I had a conflict.  Although the money was good, there were a lot of negatives – I would have needed surgery, I would have left college without a degree, and statistically the chances of me making the team were not good.  

My coaches did not try to influence me but my dad wanted me to sign the contract.  Finally, I told dad that I was going to engineering school and my football days were behind me.

I spent 2 ½ year at UT and 3 year at UC Berkeley and never attended a football game. During the past 50 years, I may have watched 6 games on TV.  I loved playing football but watching is just not the same.

I wonder why I keep having my dream.


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It seems we got lucky with the ice. Good!

Christus postpones weekend COVID-19 vaccine clinic in Longview

“Christus Good Shepherd Medical Center is postponing its planned vaccine hub clinic in Longview, scheduled for Saturday and Sunday, because of the winter storm….According to a statement Wednesday from Christus, those with Saturday appointments to receive their second dose of the vaccine will be rescheduled to the same time slot on March 5. Those with appointments Sunday to receive their first dose of the vaccine will be rescheduled to the same time slot March 7. Individuals do not need to take any action at this time.”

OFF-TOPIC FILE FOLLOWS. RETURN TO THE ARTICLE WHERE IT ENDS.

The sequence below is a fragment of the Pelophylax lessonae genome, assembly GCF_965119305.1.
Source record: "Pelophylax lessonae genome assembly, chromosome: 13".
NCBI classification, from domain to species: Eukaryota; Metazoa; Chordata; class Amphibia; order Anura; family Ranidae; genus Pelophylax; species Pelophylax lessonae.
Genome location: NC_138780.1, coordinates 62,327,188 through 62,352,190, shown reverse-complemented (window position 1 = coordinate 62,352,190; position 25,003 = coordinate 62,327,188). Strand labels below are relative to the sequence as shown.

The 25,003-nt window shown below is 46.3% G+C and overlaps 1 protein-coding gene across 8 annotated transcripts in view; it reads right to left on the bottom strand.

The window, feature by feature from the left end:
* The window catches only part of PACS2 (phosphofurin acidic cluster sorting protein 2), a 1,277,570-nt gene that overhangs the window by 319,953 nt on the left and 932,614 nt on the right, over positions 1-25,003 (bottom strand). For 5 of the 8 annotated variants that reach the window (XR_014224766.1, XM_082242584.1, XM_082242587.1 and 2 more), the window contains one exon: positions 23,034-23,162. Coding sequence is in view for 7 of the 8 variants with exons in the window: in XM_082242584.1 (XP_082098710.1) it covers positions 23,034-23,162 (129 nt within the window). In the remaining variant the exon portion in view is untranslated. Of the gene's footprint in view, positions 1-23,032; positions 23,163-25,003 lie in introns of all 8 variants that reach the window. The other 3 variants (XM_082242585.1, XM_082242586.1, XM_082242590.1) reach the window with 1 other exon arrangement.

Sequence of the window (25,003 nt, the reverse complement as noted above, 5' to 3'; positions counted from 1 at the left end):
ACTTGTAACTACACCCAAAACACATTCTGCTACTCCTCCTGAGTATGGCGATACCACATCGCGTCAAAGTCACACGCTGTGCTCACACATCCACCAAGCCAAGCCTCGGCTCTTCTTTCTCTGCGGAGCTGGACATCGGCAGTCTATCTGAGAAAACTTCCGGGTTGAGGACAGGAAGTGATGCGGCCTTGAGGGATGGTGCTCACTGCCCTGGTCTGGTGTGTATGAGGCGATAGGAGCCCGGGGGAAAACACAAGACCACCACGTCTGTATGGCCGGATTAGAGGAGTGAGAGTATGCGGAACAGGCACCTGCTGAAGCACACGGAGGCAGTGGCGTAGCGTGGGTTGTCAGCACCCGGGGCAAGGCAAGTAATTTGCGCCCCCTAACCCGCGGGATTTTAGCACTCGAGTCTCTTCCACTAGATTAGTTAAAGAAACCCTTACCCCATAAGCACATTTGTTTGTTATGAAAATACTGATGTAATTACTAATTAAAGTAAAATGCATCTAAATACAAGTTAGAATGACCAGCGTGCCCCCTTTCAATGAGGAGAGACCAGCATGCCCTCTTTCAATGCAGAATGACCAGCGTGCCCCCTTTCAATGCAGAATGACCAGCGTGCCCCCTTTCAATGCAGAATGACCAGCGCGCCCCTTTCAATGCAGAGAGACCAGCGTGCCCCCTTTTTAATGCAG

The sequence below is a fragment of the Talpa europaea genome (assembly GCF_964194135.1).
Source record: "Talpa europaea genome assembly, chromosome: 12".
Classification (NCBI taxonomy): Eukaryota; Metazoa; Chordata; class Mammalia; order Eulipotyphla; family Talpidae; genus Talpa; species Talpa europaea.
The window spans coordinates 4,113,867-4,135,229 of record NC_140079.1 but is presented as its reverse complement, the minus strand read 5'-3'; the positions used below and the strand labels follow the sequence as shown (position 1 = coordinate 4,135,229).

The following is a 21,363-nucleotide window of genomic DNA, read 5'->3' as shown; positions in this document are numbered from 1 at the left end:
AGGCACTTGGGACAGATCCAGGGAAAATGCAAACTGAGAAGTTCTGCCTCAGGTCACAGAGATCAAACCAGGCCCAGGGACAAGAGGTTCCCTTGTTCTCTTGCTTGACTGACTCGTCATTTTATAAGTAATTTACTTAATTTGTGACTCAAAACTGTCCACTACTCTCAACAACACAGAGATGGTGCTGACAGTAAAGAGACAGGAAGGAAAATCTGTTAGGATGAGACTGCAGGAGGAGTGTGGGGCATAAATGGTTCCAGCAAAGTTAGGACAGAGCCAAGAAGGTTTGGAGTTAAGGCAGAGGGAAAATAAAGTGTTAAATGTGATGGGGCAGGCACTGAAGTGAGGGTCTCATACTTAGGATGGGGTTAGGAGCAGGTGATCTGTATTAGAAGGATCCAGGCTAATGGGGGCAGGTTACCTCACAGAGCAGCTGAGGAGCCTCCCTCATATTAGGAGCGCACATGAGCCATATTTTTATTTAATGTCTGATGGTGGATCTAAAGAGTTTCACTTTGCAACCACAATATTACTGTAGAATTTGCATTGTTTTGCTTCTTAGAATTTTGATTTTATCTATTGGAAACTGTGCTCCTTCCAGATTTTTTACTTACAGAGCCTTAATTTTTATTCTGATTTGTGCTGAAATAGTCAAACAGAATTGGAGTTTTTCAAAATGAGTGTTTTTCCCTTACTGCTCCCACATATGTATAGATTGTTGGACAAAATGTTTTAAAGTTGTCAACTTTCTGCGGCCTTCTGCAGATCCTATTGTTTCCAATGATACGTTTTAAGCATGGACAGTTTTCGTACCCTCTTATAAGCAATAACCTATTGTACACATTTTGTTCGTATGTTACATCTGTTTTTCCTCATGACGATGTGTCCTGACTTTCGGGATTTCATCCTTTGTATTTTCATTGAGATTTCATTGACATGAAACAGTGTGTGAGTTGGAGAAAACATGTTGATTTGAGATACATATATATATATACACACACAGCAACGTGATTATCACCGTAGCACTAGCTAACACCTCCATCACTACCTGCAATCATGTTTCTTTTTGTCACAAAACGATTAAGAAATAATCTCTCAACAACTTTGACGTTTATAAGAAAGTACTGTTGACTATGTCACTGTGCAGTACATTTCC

1. Programs Help COVID Long Haulers Recover

(J. Harris: A general Webb, MD article easy to read, but with good references which includes #2 below which I believe we looked at in Jan. but which is extensive and worth a revisit) 

2. 6-month consequences of COVID-19 in patients discharged from hospital: a cohort study

“At 6 months after acute infection, COVID-19 survivors were mainly troubled with fatigue or muscle weakness, sleep difficulties, and anxiety or depression. Patients who were more severely ill during their hospital stay had more severe impaired pulmonary diffusion capacities and abnormal chest imaging manifestations, and are the main target population for intervention of long-term recovery.”